Pass is a simple password manager that strictly follows the Unix philosophy. It simply provides a directory structure of GPG encrypted files containing passwords and other information for each password. In this post, I will go over how to initialize Pass and different ways of interacting with it.
If you don’t have a GPG key, we need to generate one with:
In order to use this key with Pass, run the command:
gpg --list-secret-keys --keyid-format LONG
This will show details of your key. Look for a line that looks something like this:
sec rsa2048/0D2740AEE2FAEA2B 2021-01-07 [SC]
We need to copy the string after the line
rsa2048/ until the date. With this, we can
create our password store by running:
pass init "0d2740AEE2FAEA2B"
Now we have created our password store and can start adding passwords to it by doing:
pass insert <CATEGORY>/<SUBCATEGORY>/<NAME>
For example, to add an entry for an email address we would enter:
pass insert email@example.com
This will prompt us to enter a password and the contents will be saved into a GPG
protected file with our key. The location of this file will be in
In order to decrypt this file and get its content, we can run:
This will echo the output in the terminal.
Now we have a GPG encrypted file that contains your password. To add other information to this file such as a username and URI, we can run:
pass edit firstname.lastname@example.org
Since this is just a GPG encrypted file, you are free to edit it to your liking, but the preferred organizational scheme used by the author of Pass looks like this:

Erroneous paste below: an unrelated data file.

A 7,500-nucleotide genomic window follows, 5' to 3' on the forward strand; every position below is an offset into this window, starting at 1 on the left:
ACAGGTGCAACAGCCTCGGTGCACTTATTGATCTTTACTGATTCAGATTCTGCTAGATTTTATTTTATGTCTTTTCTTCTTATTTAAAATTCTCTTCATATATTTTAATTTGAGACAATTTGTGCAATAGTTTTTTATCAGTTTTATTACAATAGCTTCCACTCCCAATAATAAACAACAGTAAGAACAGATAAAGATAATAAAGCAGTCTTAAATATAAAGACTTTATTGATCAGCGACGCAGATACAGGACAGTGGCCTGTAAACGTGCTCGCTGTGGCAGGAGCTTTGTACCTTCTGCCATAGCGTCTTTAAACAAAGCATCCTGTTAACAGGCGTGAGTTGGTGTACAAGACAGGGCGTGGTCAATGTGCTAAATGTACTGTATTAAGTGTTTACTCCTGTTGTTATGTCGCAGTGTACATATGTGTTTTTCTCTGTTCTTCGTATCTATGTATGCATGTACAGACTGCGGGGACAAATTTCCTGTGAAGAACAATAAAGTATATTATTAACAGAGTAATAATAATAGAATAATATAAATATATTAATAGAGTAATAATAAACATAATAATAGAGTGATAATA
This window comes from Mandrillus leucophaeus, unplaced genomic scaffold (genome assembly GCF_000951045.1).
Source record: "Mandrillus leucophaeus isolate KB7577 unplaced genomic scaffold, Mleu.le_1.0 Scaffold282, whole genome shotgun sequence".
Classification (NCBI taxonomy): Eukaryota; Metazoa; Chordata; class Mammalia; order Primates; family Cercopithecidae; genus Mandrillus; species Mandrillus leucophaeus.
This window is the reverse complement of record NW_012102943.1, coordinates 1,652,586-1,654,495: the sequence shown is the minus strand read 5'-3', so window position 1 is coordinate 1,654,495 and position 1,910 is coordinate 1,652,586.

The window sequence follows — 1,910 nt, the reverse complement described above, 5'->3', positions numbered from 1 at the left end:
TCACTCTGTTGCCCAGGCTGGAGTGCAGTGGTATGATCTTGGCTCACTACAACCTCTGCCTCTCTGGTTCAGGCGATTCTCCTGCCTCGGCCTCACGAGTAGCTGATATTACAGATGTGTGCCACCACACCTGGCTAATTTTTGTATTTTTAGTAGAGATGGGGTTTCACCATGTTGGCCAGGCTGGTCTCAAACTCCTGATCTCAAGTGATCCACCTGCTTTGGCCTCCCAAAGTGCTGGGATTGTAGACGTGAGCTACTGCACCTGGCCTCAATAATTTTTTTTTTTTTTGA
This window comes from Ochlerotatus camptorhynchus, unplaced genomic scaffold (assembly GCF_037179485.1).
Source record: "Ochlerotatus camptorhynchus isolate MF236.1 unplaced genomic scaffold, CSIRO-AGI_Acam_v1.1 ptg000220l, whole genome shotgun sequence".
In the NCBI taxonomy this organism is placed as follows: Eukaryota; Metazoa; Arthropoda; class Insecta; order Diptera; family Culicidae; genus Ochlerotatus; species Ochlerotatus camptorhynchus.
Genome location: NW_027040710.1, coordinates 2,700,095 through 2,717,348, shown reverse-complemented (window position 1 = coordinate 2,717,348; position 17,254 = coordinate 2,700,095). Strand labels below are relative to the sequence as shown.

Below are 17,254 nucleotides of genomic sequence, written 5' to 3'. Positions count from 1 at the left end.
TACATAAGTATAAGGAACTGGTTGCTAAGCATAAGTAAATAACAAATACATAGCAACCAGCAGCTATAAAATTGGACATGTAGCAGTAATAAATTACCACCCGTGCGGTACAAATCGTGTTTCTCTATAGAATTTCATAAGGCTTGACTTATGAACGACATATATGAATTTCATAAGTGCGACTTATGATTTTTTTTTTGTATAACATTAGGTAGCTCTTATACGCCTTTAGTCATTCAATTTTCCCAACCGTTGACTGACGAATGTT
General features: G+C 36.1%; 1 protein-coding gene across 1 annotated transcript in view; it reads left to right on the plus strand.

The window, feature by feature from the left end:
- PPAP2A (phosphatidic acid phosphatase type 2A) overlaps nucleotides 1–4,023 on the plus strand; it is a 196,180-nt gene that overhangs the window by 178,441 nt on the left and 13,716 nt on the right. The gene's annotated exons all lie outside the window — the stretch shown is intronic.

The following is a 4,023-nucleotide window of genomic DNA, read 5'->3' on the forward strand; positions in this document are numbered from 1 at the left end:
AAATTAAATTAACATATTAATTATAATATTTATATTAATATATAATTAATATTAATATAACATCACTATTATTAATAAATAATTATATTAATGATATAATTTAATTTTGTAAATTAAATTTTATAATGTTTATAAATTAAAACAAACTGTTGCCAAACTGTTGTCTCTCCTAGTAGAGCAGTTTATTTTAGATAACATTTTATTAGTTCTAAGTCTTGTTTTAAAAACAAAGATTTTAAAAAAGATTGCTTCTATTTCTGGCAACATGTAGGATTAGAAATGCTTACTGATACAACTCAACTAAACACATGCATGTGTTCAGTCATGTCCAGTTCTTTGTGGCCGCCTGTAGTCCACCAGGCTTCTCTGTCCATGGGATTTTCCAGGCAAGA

Secret Question 1: What is your childhood best friend's most bizarre superhero fantasy? Oh god, Amazon, it's too awful to say...
Phone Support PIN #: 84719
Pass-otp is an extension for pass that allows for two-factor authentication support. To add an OTP secret to our account, we can run:
pass otp append -a -s email@example.com
You can also get the OTP secret from a QR code by running:
zbarimg -q --raw qrcode.png | pass otp insert totp-secret
Frontends to Pass
To interact with pass outside the terminal, there are a couple helpful extensions. Since
I use dmenu there is a dmenu script that comes with Pass. You can run it with
as long as you have dmenu installed.
There is also an Emacs package called
password-store which allows you to copy
passwords to your kill-ring from Emacs. I use both of these frontends depending on my
To learn more about Pass, you can check the official website at . They also have a list of other extensions and conversion tools to migrate from other password managers.